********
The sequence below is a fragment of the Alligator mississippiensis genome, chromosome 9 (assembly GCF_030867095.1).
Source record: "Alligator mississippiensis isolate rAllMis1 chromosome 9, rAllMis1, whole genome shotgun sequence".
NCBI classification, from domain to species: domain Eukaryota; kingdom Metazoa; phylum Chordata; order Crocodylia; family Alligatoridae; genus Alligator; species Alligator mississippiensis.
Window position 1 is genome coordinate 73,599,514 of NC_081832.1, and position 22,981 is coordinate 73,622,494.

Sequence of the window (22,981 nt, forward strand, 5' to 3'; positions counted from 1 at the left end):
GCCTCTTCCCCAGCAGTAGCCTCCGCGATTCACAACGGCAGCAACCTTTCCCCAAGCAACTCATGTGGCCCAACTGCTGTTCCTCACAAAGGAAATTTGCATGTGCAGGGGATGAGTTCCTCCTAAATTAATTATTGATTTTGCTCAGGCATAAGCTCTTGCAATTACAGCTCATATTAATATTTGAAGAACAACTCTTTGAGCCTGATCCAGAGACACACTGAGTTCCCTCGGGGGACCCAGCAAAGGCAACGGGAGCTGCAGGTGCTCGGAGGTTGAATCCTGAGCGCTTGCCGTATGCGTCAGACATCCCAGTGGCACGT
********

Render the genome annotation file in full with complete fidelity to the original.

The sequence below is a fragment of the Alligator mississippiensis genome, chromosome 9 (assembly GCF_030867095.1).
Source record: "Alligator mississippiensis isolate rAllMis1 chromosome 9, rAllMis1, whole genome shotgun sequence".
NCBI classification, from domain to species: domain Eukaryota; kingdom Metazoa; phylum Chordata; order Crocodylia; family Alligatoridae; genus Alligator; species Alligator mississippiensis.
Window position 1 is genome coordinate 73,599,514 of NC_081832.1, and position 22,981 is coordinate 73,622,494.

Sequence of the window (22,981 nt, forward strand, 5' to 3'; positions counted from 1 at the left end):
GCCTCTTCCCCAGCAGTAGCCTCCGCGATTCACAACGGCAGCAACCTTTCCCCAAGCAACTCATGTGGCCCAACTGCTGTTCCTCACAAAGGAAATTTGCATGTGCAGGGGATGAGTTCCTCCTAAATTAATTATTGATTTTGCTCAGGCATAAGCTCTTGCAATTACAGCTCATATTAATATTTGAAGAACAACTCTTTGAGCCTGATCCAGAGACACACTGAGTTCCCTCGGGGGACCCAGCAAAGGCAACGGGAGCTGCAGGTGCTCGGAGGTTGAATCCTGAGCGCTTGCCGTATGCGTCAGACATCCCAGTGGCACGT